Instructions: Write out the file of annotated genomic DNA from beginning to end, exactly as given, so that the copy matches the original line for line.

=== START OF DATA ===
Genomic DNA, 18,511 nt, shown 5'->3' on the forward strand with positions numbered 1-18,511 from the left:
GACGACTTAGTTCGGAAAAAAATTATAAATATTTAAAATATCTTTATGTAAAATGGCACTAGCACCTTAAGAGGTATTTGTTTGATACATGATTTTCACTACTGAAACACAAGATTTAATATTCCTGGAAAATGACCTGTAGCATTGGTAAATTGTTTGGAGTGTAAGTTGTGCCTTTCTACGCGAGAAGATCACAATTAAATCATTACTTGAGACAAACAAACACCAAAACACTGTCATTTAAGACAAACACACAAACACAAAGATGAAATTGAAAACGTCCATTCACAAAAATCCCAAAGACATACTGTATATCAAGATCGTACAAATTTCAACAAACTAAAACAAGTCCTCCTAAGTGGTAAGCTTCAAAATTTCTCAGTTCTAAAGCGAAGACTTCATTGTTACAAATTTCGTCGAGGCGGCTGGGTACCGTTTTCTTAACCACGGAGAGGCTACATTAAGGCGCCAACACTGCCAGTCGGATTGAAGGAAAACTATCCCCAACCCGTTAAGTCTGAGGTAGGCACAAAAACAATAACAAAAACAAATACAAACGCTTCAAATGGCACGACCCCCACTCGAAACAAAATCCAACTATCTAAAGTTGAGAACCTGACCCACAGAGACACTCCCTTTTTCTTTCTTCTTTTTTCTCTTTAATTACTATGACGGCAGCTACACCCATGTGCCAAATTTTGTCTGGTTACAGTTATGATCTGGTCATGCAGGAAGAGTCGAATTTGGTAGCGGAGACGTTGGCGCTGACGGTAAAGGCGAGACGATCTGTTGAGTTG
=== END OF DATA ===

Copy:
Genomic DNA, 18,511 nt, shown 5'->3' on the forward strand with positions numbered 1-18,511 from the left:
GACGACTTAGTTCGGAAAAAAATTATAAATATTTAAAATATCTTTATGTAAAATGGCACTAGCACCTTAAGAGGTATTTGTTTGATACATGATTTTCACTACTGAAACACAAGATTTAATATTCCTGGAAAATGACCTGTAGCATTGGTAAATTGTTTGGAGTGTAAGTTGTGCCTTTCTACGCGAGAAGATCACAATTAAATCATTACTTGAGACAAACAAACACCAAAACACTGTCATTTAAGACAAACACACAAACACAAAGATGAAATTGAAAACGTCCATTCACAAAAATCCCAAAGACATACTGTATATCAAGATCGTACAAATTTCAACAAACTAAAACAAGTCCTCCTAAGTGGTAAGCTTCAAAATTTCTCAGTTCTAAAGCGAAGACTTCATTGTTACAAATTTCGTCGAGGCGGCTGGGTACCGTTTTCTTAACCACGGAGAGGCTACATTAAGGCGCCAACACTGCCAGTCGGATTGAAGGAAAACTATCCCCAACCCGTTAAGTCTGAGGTAGGCACAAAAACAATAACAAAAACAAATACAAACGCTTCAAATGGCACGACCCCCACTCGAAACAAAATCCAACTATCTAAAGTTGAGAACCTGACCCACAGAGACACTCCCTTTTTCTTTCTTCTTTTTTCTCTTTAATTACTATGACGGCAGCTACACCCATGTGCCAAATTTTGTCTGGTTACAGTTATGATCTGGTCATGCAGGAAGAGTCGAATTTGGTAGCGGAGACGTTGGCGCTGACGGTAAAGGCGAGACGATCTGTTGAGTTG